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Sustainable and durable sacks for the International Red Cross

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AIMPLAS has developed more than 2,000 sacks for food and basic necessities for the International Committee of the Red Cross (ICRC). These sacks are more sustainable and durable because they contain additives in multilayer structures based on raffia fabric that extend the life of the sacks, thus making them more sustainable in some cases thanks to the use of recycled material.

This action is part of a project funded by Innovation Norway and led by the ICRC, the United Nations High Commissioner for Refugees (UNHCR) and the UN World Food Programme (WFP). The aim of this project is to do research on innovative alternatives and solutions for sacks made of woven polypropylene that are used for packaging food and relief items. The project is managed by dss+, a sustainability consulting firm, and governed by a Steering Committee made up of representatives from the three humanitarian organizations (ICRC, UNHCR and WFP), Innovation Norway and the Norwegian Red Cross.

AIMPLAS contributed to the project by designing a multilayer structure based on polypropylene that makes use of evaluated formulations that improve sack performance. These developments were applied in more than 1,500 sacks for transporting wheat flour and dried beans with the aim of delaying sack degradation due to exposure to extreme environmental conditions. The Plastics Technology Centre also formulated a second coating, which also contains recycled material and was used to make a further 500 sacks for blankets.

Rafia Industrial S.A, from the Spanish Armando Álvarez group, has collaborated in the project together with AIMPLAS, specifically in the production of raffia sacks on an industrial scale, providing different types of bags to the different locations established within the project framework.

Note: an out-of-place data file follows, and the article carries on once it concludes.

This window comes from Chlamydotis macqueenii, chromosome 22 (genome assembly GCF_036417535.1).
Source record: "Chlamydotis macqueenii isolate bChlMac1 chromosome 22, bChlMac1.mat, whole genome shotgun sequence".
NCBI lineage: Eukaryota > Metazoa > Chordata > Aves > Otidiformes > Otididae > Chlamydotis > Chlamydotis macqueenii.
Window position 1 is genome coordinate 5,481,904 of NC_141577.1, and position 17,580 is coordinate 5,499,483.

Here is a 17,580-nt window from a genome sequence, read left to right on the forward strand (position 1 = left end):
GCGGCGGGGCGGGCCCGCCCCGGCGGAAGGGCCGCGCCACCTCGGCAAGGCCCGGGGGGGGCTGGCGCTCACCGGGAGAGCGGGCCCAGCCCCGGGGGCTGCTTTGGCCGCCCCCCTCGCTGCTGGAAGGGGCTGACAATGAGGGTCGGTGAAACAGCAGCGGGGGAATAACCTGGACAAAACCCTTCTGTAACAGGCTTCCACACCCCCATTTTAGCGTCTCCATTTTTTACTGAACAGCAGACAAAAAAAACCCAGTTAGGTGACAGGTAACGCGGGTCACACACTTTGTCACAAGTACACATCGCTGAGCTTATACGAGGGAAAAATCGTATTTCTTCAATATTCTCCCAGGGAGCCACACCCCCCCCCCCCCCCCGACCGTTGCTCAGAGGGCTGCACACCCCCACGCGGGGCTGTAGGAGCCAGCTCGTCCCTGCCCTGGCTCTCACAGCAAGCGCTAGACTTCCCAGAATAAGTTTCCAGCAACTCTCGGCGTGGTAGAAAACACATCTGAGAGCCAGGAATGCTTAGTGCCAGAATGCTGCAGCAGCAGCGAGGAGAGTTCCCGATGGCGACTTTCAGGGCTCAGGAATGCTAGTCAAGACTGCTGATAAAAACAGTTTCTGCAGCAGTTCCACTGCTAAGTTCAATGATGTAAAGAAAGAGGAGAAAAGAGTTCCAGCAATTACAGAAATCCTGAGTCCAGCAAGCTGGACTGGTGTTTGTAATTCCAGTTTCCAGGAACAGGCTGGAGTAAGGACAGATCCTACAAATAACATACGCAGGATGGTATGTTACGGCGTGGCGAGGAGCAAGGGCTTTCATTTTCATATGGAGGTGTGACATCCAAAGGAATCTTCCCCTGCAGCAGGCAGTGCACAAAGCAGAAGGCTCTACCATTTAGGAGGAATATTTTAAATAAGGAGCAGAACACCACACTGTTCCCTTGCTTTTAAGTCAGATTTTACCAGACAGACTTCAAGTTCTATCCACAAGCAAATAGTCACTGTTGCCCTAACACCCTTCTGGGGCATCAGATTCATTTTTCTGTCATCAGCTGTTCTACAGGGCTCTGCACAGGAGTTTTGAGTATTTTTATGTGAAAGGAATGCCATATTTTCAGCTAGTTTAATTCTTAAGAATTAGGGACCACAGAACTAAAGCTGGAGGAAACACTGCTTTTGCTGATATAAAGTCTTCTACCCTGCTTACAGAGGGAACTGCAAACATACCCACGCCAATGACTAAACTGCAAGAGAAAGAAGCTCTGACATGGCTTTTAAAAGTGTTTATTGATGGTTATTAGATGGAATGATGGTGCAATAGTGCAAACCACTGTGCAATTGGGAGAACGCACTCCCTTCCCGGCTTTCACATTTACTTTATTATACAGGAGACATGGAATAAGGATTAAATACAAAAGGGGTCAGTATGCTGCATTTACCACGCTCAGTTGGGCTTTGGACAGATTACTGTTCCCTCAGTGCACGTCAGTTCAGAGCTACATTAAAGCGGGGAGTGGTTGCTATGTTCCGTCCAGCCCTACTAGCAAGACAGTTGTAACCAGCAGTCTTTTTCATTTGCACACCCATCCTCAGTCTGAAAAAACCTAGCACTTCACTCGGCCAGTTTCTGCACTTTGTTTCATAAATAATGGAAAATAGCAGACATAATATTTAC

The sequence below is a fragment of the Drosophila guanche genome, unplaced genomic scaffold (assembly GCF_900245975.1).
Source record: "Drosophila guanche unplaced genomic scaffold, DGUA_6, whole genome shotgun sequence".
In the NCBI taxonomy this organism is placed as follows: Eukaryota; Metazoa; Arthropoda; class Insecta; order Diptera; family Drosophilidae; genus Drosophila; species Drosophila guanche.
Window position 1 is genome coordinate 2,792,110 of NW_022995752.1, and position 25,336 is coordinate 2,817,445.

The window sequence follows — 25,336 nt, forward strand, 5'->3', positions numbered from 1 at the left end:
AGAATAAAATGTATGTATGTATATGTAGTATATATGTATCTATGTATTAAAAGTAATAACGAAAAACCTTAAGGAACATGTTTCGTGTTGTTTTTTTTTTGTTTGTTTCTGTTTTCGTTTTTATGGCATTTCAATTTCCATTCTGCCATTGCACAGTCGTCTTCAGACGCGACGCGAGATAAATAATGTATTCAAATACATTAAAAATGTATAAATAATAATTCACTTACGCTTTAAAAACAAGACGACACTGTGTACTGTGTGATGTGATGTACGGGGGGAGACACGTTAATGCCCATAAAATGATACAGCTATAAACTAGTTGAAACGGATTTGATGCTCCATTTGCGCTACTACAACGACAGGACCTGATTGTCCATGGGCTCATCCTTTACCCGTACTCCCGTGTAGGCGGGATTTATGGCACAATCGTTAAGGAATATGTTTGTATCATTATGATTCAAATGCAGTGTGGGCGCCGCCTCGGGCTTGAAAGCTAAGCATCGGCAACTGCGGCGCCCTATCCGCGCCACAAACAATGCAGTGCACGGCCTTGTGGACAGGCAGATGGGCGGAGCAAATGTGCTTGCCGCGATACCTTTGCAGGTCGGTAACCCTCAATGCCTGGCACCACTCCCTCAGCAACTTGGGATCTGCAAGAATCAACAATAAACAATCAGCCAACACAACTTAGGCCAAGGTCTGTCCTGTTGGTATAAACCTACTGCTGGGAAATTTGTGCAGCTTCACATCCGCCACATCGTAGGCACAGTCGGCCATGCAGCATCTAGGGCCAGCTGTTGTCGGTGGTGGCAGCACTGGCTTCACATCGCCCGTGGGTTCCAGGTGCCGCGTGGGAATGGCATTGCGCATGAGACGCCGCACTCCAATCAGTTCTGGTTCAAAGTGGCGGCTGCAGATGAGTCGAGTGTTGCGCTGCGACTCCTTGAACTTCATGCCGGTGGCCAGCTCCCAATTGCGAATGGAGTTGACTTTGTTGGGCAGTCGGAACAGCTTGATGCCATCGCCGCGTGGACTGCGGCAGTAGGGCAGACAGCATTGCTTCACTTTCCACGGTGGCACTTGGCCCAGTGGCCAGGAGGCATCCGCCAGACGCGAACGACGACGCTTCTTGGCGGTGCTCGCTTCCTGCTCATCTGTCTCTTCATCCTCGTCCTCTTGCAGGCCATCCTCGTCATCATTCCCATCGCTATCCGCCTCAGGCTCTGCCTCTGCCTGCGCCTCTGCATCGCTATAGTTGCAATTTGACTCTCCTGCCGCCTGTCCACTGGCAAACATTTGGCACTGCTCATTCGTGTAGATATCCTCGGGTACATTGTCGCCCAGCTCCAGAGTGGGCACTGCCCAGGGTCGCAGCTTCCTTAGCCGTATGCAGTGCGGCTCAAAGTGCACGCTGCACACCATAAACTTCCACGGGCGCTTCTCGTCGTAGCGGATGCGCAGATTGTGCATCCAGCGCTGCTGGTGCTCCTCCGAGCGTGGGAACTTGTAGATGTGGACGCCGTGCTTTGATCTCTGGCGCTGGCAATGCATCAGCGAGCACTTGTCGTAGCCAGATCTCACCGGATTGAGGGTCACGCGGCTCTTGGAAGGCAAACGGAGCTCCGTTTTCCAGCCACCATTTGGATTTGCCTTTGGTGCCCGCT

The sacks will be field-tested in Cameroon, India and Turkey

These humanitarian aid sacks will be included in three supply chains selected by the organizations involved for field-testing in diverse, changing environments in the challenging context of humanitarian work. The sacks designed by AIMPLAS will be used in Cameroon, India and Turkey.

Also participating in this project are AUST, a university in Bangladesh whose Textile Engineering Department will develop a jute sack with a biopolymer coating; and Giotto & SUPSI, a consortium made up of a Swiss consultancy and a Swiss university that is working on the development of a natural fibre-based material treated using a layer-by-layer approach.

The project consortium will also carry out field-testing involving a life cycle assessment of polypropylene sacks and their alternatives to analyse the reality in the field and compare these new solutions with the original sacks in a context as realistic as possible.